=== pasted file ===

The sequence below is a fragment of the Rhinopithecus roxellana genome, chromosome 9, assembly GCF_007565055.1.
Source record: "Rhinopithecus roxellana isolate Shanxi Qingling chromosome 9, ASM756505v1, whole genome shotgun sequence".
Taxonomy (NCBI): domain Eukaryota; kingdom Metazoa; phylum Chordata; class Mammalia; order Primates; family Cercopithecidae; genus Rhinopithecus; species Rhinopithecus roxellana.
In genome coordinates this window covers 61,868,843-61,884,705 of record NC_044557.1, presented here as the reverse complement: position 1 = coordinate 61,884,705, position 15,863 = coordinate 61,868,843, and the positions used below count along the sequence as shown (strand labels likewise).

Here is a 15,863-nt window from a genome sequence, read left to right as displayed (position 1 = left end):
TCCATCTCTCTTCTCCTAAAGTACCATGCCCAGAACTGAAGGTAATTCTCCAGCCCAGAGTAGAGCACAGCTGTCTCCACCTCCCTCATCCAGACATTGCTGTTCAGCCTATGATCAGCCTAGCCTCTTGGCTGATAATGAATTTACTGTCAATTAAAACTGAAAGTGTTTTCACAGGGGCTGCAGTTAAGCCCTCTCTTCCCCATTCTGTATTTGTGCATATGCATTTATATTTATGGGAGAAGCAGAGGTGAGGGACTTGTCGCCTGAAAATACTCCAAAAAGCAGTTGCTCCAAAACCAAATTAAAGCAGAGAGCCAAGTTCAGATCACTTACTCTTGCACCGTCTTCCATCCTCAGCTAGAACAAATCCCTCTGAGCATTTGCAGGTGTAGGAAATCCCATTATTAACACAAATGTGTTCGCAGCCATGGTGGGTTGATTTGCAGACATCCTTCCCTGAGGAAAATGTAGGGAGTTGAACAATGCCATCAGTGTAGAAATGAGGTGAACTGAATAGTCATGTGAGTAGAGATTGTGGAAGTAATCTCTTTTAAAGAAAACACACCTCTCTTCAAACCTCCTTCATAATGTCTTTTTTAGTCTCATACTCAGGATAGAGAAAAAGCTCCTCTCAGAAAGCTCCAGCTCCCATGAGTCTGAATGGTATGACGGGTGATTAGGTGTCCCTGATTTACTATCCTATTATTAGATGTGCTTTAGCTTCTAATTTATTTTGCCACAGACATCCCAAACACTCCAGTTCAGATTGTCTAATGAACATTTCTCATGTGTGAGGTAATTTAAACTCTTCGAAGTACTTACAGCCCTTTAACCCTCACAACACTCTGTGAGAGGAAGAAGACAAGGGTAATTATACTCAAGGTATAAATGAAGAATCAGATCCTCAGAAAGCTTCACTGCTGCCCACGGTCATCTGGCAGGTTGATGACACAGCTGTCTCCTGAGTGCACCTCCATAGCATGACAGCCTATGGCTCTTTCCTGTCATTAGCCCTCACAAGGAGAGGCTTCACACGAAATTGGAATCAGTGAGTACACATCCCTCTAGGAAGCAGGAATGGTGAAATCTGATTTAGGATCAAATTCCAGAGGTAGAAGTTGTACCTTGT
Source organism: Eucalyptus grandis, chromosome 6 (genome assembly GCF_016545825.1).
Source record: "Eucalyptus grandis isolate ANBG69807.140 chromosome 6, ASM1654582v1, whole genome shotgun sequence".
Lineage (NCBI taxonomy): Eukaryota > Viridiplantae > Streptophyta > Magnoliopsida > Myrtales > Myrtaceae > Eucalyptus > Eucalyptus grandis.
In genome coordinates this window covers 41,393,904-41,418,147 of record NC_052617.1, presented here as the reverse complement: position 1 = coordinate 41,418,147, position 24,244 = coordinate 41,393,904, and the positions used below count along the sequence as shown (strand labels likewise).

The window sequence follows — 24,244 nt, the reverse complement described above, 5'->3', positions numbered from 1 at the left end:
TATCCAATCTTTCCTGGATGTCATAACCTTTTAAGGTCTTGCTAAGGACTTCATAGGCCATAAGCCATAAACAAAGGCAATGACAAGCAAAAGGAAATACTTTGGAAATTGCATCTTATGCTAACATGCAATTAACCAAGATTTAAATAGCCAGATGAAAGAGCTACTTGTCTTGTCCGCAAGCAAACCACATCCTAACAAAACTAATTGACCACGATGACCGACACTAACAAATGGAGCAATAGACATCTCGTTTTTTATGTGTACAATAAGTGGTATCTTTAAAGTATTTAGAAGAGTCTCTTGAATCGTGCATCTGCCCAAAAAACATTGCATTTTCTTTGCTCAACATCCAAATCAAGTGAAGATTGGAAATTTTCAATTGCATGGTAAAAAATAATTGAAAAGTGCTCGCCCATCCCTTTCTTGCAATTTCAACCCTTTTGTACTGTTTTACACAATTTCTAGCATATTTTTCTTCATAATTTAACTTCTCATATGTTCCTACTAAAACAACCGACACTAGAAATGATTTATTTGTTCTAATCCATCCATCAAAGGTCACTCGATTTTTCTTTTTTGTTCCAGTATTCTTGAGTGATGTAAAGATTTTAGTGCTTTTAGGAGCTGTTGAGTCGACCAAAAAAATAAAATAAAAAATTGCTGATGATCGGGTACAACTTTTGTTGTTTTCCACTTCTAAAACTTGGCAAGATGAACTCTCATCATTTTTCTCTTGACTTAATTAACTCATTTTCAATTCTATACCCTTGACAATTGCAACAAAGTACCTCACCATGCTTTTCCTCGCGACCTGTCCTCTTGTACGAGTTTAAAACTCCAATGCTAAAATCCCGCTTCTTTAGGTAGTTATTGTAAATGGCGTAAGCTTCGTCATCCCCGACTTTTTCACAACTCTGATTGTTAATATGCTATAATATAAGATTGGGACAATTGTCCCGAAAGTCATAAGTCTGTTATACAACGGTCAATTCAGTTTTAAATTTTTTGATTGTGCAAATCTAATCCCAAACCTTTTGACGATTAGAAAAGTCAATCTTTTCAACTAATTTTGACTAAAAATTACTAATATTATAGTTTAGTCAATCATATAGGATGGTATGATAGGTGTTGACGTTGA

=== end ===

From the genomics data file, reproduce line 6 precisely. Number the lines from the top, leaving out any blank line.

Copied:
TCCATCTCTCTTCTCCTAAAGTACCATGCCCAGAACTGAAGGTAATTCTCCAGCCCAGAGTAGAGCACAGCTGTCTCCACCTCCCTCATCCAGACATTGCTGTTCAGCCTATGATCAGCCTAGCCTCTTGGCTGATAATGAATTTACTGTCAATTAAAACTGAAAGTGTTTTCACAGGGGCTGCAGTTAAGCCCTCTCTTCCCCATTCTGTATTTGTGCATATGCATTTATATTTATGGGAGAAGCAGAGGTGAGGGACTTGTCGCCTGAAAATACTCCAAAAAGCAGTTGCTCCAAAACCAAATTAAAGCAGAGAGCCAAGTTCAGATCACTTACTCTTGCACCGTCTTCCATCCTCAGCTAGAACAAATCCCTCTGAGCATTTGCAGGTGTAGGAAATCCCATTATTAACACAAATGTGTTCGCAGCCATGGTGGGTTGATTTGCAGACATCCTTCCCTGAGGAAAATGTAGGGAGTTGAACAATGCCATCAGTGTAGAAATGAGGTGAACTGAATAGTCATGTGAGTAGAGATTGTGGAAGTAATCTCTTTTAAAGAAAACACACCTCTCTTCAAACCTCCTTCATAATGTCTTTTTTAGTCTCATACTCAGGATAGAGAAAAAGCTCCTCTCAGAAAGCTCCAGCTCCCATGAGTCTGAATGGTATGACGGGTGATTAGGTGTCCCTGATTTACTATCCTATTATTAGATGTGCTTTAGCTTCTAATTTATTTTGCCACAGACATCCCAAACACTCCAGTTCAGATTGTCTAATGAACATTTCTCATGTGTGAGGTAATTTAAACTCTTCGAAGTACTTACAGCCCTTTAACCCTCACAACACTCTGTGAGAGGAAGAAGACAAGGGTAATTATACTCAAGGTATAAATGAAGAATCAGATCCTCAGAAAGCTTCACTGCTGCCCACGGTCATCTGGCAGGTTGATGACACAGCTGTCTCCTGAGTGCACCTCCATAGCATGACAGCCTATGGCTCTTTCCTGTCATTAGCCCTCACAAGGAGAGGCTTCACACGAAATTGGAATCAGTGAGTACACATCCCTCTAGGAAGCAGGAATGGTGAAATCTGATTTAGGATCAAATTCCAGAGGTAGAAGTTGTACCTTGT